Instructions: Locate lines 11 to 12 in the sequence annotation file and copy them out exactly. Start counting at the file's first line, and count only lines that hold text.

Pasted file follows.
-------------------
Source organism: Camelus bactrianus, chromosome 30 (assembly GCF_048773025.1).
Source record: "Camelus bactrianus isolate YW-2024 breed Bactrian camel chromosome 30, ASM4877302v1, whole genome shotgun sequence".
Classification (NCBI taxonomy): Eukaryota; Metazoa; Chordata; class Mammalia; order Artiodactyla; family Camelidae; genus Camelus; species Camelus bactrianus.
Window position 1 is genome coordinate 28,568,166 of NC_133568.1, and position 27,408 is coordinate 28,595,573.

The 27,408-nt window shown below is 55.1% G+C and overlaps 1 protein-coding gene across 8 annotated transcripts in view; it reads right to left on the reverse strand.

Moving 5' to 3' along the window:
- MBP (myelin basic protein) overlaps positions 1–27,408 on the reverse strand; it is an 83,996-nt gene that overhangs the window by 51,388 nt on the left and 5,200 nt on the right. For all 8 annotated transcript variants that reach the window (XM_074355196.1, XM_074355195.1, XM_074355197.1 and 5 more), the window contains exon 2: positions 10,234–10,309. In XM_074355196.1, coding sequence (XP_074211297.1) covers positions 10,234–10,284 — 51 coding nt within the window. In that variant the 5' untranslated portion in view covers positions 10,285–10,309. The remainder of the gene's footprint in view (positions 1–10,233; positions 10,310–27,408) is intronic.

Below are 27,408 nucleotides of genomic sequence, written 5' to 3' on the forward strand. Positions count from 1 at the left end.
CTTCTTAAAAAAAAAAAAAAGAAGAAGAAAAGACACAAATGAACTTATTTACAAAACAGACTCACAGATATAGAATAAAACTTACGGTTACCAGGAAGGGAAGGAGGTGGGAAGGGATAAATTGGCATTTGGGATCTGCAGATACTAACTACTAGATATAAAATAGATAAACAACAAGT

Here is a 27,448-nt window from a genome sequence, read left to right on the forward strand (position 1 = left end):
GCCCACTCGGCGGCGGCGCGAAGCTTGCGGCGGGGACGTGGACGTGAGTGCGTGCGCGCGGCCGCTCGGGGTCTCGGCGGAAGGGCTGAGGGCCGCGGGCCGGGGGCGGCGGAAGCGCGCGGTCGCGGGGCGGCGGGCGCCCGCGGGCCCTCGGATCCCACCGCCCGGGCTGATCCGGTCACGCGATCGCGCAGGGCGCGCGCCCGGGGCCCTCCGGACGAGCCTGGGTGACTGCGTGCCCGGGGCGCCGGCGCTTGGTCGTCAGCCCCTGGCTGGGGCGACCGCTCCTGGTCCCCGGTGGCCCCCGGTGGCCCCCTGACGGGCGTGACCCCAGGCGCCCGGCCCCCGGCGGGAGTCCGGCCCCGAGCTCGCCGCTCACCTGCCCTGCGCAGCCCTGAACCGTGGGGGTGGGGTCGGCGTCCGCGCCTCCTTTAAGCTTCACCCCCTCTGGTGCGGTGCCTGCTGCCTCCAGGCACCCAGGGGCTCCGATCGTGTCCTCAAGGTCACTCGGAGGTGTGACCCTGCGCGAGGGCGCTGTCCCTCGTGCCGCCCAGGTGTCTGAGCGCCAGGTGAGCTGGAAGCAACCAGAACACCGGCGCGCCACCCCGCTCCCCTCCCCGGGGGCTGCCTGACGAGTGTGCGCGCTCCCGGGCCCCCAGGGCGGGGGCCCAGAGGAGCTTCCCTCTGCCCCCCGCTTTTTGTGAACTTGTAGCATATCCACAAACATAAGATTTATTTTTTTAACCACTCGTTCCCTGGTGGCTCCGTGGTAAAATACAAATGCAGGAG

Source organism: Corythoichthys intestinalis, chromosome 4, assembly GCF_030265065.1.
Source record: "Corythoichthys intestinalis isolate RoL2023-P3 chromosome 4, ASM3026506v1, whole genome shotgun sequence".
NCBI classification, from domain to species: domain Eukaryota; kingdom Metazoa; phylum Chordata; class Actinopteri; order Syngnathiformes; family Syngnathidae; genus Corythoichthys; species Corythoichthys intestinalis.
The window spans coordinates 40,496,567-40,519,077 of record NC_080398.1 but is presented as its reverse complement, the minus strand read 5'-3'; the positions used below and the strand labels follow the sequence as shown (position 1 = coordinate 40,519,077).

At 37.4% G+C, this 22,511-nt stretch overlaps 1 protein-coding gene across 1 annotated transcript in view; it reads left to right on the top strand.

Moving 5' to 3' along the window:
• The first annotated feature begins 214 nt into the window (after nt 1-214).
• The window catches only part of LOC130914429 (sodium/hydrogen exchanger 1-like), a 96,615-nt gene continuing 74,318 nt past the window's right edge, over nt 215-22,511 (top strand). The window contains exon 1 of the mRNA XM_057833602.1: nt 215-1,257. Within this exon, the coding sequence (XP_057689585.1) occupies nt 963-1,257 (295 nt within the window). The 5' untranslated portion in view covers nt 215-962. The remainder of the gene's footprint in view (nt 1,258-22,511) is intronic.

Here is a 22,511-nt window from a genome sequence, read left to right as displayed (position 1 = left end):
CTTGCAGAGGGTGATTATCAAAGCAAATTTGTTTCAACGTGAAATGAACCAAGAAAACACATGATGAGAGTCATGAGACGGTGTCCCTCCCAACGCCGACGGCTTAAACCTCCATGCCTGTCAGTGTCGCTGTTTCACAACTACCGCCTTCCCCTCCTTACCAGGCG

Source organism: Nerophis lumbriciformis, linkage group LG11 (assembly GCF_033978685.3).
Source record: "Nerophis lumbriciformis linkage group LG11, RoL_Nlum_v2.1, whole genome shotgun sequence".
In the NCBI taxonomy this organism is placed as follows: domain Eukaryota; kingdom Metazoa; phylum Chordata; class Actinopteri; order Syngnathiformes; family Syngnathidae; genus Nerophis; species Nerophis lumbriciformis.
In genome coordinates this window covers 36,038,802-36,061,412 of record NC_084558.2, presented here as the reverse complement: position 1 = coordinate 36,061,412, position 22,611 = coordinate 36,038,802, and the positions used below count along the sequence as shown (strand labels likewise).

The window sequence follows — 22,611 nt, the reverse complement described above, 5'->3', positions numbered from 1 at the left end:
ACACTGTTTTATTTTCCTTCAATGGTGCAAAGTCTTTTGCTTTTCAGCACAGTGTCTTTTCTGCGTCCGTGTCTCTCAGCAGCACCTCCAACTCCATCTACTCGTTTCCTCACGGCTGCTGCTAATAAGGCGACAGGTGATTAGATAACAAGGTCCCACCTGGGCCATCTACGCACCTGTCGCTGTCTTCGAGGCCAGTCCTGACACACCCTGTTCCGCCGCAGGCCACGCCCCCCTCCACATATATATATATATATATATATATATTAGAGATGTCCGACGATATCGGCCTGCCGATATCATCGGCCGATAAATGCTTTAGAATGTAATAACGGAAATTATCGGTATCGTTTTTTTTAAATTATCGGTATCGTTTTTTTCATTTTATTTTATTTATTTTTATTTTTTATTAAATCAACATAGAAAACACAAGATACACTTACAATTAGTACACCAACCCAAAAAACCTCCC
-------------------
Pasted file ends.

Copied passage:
GCCCACTCGGCGGCGGCGCGAAGCTTGCGGCGGGGACGTGGACGTGAGTGCGTGCGCGCGGCCGCTCGGGGTCTCGGCGGAAGGGCTGAGGGCCGCGGGCCGGGGGCGGCGGAAGCGCGCGGTCGCGGGGCGGCGGGCGCCCGCGGGCCCTCGGATCCCACCGCCCGGGCTGATCCGGTCACGCGATCGCGCAGGGCGCGCGCCCGGGGCCCTCCGGACGAGCCTGGGTGACTGCGTGCCCGGGGCGCCGGCGCTTGGTCGTCAGCCCCTGGCTGGGGCGACCGCTCCTGGTCCCCGGTGGCCCCCGGTGGCCCCCTGACGGGCGTGACCCCAGGCGCCCGGCCCCCGGCGGGAGTCCGGCCCCGAGCTCGCCGCTCACCTGCCCTGCGCAGCCCTGAACCGTGGGGGTGGGGTCGGCGTCCGCGCCTCCTTTAAGCTTCACCCCCTCTGGTGCGGTGCCTGCTGCCTCCAGGCACCCAGGGGCTCCGATCGTGTCCTCAAGGTCACTCGGAGGTGTGACCCTGCGCGAGGGCGCTGTCCCTCGTGCCGCCCAGGTGTCTGAGCGCCAGGTGAGCTGGAAGCAACCAGAACACCGGCGCGCCACCCCGCTCCCCTCCCCGGGGGCTGCCTGACGAGTGTGCGCGCTCCCGGGCCCCCAGGGCGGGGGCCCAGAGGAGCTTCCCTCTGCCCCCCGCTTTTTGTGAACTTGTAGCATATCCACAAACATAAGATTTATTTTTTTAACCACTCGTTCCCTGGTGGCTCCGTGGTAAAATACAAATGCAGGAG

Source organism: Corythoichthys intestinalis, chromosome 4, assembly GCF_030265065.1.